Stupid Motorist Law

by Michelle Ross


Every monsoon season, people here drown. They hike canyon beds, they hike river washes, not appreciating how quickly these mountains can turn a little water into a lot. Water funnels off the mountains into washes, a system of usually dry desert riverbeds that become raging rivers. The currents uproot trees and dislodge sofas and grocery carts and other junk people discard when the washes are dry. It’s like the currents are hosing the place down, getting into all the nooks and crannies. Here and there, these washes bisect roads, and the city puts up barricades that warn: Do Not Enter When Flooded. Vehicles get carried away. There is, in fact, a law people here call the stupid motorist law: if you become stranded in flood waters because you ignored a warning, you will be charged the cost of your rescue.

It’s this law my friend Leah invokes when I say of my husband, all relationships have their challenges, when I say patience is a virtue, when I say nothing worth doing is easy. She says, you’re like those people who drive around the barricades.

I am, in fact, one of those people, though I don’t tell Leah. The city puts the barricades up as soon as the washes begin to fill, and they leave them up long after the water subsides to a trickle. Therefore, sometimes, ignoring barricades is perfectly safe. Sometimes you’d be stupider to take a twenty-minute detour.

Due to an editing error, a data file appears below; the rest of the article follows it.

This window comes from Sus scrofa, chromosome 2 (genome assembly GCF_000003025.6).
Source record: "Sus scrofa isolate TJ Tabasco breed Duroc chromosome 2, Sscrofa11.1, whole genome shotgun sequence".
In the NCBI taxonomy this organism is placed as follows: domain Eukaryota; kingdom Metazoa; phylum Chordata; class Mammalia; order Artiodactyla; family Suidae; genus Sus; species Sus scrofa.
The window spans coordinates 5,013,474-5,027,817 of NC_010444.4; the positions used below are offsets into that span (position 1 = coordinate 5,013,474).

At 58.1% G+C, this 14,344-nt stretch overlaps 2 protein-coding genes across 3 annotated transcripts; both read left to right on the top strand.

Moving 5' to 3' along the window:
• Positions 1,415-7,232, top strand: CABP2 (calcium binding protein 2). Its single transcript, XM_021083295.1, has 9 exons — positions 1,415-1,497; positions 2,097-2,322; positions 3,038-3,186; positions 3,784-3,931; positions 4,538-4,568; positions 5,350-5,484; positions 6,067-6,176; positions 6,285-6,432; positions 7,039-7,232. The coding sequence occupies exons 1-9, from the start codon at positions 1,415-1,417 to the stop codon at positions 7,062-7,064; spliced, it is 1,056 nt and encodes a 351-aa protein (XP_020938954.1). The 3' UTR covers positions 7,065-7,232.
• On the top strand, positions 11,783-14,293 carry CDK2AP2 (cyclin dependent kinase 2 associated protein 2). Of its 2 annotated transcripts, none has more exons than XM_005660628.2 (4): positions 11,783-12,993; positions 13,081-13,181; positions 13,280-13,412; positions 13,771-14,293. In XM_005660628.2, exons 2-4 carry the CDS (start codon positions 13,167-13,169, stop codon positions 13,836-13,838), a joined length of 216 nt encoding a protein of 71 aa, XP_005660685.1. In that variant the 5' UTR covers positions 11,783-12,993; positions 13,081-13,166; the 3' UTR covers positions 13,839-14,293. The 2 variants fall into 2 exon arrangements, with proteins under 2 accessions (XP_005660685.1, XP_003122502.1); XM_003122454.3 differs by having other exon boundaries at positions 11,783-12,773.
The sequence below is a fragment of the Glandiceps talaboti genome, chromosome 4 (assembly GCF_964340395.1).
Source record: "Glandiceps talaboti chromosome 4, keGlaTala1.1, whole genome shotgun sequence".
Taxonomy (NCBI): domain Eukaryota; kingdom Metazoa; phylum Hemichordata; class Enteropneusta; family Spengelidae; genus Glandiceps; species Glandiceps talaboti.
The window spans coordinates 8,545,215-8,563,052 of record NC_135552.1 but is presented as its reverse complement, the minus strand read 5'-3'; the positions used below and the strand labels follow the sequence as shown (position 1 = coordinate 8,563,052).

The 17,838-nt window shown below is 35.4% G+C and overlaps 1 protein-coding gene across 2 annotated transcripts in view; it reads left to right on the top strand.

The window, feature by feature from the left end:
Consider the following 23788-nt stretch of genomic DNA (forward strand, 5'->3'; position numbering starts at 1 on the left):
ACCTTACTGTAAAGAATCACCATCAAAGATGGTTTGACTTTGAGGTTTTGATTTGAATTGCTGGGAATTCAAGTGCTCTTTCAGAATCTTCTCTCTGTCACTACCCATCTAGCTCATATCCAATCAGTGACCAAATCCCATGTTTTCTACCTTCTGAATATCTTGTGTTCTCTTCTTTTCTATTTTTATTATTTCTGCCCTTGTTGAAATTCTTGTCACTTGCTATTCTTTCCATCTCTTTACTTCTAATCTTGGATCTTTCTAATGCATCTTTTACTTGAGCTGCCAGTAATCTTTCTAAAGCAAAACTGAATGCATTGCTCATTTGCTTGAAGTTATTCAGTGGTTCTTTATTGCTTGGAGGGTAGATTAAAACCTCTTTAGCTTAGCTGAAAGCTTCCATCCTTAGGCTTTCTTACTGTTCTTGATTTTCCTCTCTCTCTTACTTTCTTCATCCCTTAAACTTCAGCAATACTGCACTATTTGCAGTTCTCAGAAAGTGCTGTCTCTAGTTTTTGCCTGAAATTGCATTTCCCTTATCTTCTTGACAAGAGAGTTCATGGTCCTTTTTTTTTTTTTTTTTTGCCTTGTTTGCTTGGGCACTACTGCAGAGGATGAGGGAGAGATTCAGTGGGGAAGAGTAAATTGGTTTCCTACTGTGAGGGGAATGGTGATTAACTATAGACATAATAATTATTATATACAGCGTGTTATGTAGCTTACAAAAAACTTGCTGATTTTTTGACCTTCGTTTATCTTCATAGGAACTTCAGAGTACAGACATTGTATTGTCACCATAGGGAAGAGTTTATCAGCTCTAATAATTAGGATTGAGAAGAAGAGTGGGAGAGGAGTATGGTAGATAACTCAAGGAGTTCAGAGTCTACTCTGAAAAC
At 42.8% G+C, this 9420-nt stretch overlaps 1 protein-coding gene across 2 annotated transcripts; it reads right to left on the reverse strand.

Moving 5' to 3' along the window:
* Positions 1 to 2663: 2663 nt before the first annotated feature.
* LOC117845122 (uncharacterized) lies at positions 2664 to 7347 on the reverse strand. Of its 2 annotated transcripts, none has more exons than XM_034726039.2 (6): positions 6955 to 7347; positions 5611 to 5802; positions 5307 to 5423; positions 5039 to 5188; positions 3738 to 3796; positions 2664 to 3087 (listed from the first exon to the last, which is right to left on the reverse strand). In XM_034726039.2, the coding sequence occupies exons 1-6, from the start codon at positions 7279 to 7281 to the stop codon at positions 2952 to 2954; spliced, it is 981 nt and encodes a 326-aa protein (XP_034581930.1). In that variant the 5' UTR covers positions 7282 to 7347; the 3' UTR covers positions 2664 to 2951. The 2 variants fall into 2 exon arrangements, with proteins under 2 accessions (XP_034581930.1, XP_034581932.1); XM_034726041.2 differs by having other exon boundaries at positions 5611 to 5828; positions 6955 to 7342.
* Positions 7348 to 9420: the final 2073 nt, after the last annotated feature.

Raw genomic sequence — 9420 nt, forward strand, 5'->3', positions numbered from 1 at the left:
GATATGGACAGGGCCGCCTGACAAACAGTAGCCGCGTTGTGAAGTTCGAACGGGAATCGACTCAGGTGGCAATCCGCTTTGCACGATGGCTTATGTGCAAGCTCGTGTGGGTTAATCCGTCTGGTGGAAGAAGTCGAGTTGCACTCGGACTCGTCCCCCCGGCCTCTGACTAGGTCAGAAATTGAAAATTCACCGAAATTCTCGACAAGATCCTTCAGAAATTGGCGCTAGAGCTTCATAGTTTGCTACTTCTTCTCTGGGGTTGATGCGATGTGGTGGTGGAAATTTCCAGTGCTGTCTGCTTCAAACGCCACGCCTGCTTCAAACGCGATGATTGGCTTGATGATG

Still, every time, I white-knuckle the steering wheel. I hold my breath. The water is always muddy, impossible to see through. There could be anything in there—boulders, potholes, barbed wire. Or the road itself could have washed away. There could be nothing at all.


Michelle Ross is the author of three story collections: There’s So Much They Haven’t Told You, winner of the 2016 Moon City Short Fiction Award; Shapeshifting, winner of the 2020 Stillhouse Press Short Fiction Award (2021); and They Kept Running, winner of the 2021 Katherine Anne Porter Prize in Short Fiction (2022). Her work is included in Best Small Fictions, Best Microfiction, the Wigleaf Top 50, and the Norton anthology, Flash Fiction America. It’s received special mention in the Pushcart Prize anthology. She is Editor of 100 Word Story.


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What surprising, fascinating stuff can you tell us about the origin, drafting, and/or final version of “Stupid Motorist Law”?

I’ve tried to use Arizona’s stupid motorist law in a story for some years now, but I kept cutting it out. It’s a darling I kept having to kill. Those other stories were better off without it. The metaphor overwhelmed, competed too much with other story elements. Finally, I realized that the problem was that this metaphor accomplishes so much on its own that it needs little else to support it, hence this bare bones microfiction.


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